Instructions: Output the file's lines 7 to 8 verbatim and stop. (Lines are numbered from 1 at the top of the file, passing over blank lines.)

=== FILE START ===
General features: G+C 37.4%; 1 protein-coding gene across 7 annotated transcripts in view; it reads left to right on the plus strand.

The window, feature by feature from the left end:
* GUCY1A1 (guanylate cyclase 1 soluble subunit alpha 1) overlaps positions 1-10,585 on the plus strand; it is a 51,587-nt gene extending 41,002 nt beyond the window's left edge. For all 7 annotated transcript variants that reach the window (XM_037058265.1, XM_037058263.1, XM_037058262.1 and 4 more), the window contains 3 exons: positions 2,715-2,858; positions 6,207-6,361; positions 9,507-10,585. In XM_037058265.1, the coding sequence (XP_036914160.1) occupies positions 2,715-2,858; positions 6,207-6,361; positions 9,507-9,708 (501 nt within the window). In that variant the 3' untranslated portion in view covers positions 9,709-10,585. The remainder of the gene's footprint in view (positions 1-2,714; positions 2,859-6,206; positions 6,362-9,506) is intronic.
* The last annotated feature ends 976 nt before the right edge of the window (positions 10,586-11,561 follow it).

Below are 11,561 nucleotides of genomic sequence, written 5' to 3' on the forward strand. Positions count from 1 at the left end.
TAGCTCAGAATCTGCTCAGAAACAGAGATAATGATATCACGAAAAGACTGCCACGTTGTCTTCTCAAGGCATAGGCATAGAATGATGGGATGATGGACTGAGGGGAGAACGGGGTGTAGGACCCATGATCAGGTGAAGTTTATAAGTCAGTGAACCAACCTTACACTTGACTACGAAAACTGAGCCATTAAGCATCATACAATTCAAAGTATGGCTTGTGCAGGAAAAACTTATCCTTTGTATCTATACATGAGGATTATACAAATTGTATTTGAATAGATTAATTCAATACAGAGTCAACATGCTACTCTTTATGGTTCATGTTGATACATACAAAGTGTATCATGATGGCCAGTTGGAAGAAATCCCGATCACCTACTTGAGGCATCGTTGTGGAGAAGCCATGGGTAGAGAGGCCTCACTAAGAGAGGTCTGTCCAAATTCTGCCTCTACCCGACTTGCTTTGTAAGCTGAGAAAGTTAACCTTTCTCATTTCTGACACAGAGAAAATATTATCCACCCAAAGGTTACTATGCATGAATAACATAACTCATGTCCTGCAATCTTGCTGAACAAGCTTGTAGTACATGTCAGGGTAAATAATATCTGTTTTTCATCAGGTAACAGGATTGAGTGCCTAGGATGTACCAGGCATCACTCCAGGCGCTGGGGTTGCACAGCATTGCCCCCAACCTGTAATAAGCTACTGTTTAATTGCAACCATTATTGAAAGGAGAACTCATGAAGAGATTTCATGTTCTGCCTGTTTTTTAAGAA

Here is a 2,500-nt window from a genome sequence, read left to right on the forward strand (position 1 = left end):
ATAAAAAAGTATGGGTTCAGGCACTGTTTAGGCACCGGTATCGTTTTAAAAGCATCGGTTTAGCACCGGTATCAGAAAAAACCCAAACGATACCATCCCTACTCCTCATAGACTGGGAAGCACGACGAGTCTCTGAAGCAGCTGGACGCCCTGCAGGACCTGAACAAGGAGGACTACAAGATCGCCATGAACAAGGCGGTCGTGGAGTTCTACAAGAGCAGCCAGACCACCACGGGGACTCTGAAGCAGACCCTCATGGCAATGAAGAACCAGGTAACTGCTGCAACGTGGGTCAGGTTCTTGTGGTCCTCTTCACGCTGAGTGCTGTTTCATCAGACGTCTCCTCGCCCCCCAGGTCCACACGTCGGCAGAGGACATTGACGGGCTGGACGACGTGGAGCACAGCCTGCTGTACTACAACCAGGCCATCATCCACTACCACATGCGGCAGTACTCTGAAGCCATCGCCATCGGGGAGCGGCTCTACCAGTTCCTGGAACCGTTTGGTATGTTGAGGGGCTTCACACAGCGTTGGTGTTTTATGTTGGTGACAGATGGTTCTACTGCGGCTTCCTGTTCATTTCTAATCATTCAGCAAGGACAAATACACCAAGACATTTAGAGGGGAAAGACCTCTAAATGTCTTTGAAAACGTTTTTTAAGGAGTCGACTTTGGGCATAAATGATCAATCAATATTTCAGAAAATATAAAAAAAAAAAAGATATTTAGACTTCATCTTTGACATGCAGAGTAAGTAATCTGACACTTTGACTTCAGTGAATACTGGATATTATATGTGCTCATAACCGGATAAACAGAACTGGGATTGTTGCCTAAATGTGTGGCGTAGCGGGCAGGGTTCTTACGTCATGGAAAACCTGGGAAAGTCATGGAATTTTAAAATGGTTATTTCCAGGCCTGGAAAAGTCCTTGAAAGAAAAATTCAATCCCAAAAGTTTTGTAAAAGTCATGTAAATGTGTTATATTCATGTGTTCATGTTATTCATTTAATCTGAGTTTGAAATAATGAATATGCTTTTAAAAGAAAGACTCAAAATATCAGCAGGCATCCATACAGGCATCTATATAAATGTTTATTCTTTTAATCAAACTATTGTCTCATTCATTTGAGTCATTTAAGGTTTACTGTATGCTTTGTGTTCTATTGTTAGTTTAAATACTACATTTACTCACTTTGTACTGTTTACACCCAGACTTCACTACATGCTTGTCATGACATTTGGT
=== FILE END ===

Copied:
Here is a 2,500-nt window from a genome sequence, read left to right on the forward strand (position 1 = left end):
ATAAAAAAGTATGGGTTCAGGCACTGTTTAGGCACCGGTATCGTTTTAAAAGCATCGGTTTAGCACCGGTATCAGAAAAAACCCAAACGATACCATCCCTACTCCTCATAGACTGGGAAGCACGACGAGTCTCTGAAGCAGCTGGACGCCCTGCAGGACCTGAACAAGGAGGACTACAAGATCGCCATGAACAAGGCGGTCGTGGAGTTCTACAAGAGCAGCCAGACCACCACGGGGACTCTGAAGCAGACCCTCATGGCAATGAAGAACCAGGTAACTGCTGCAACGTGGGTCAGGTTCTTGTGGTCCTCTTCACGCTGAGTGCTGTTTCATCAGACGTCTCCTCGCCCCCCAGGTCCACACGTCGGCAGAGGACATTGACGGGCTGGACGACGTGGAGCACAGCCTGCTGTACTACAACCAGGCCATCATCCACTACCACATGCGGCAGTACTCTGAAGCCATCGCCATCGGGGAGCGGCTCTACCAGTTCCTGGAACCGTTTGGTATGTTGAGGGGCTTCACACAGCGTTGGTGTTTTATGTTGGTGACAGATGGTTCTACTGCGGCTTCCTGTTCATTTCTAATCATTCAGCAAGGACAAATACACCAAGACATTTAGAGGGGAAAGACCTCTAAATGTCTTTGAAAACGTTTTTTAAGGAGTCGACTTTGGGCATAAATGATCAATCAATATTTCAGAAAATATAAAAAAAAAAAAGATATTTAGACTTCATCTTTGACATGCAGAGTAAGTAATCTGACACTTTGACTTCAGTGAATACTGGATATTATATGTGCTCATAACCGGATAAACAGAACTGGGATTGTTGCCTAAATGTGTGGCGTAGCGGGCAGGGTTCTTACGTCATGGAAAACCTGGGAAAGTCATGGAATTTTAAAATGGTTATTTCCAGGCCTGGAAAAGTCCTTGAAAGAAAAATTCAATCCCAAAAGTTTTGTAAAAGTCATGTAAATGTGTTATATTCATGTGTTCATGTTATTCATTTAATCTGAGTTTGAAATAATGAATATGCTTTTAAAAGAAAGACTCAAAATATCAGCAGGCATCCATACAGGCATCTATATAAATGTTTATTCTTTTAATCAAACTATTGTCTCATTCATTTGAGTCATTTAAGGTTTACTGTATGCTTTGTGTTCTATTGTTAGTTTAAATACTACATTTACTCACTTTGTACTGTTTACACCCAGACTTCACTACATGCTTGTCATGACATTTGGT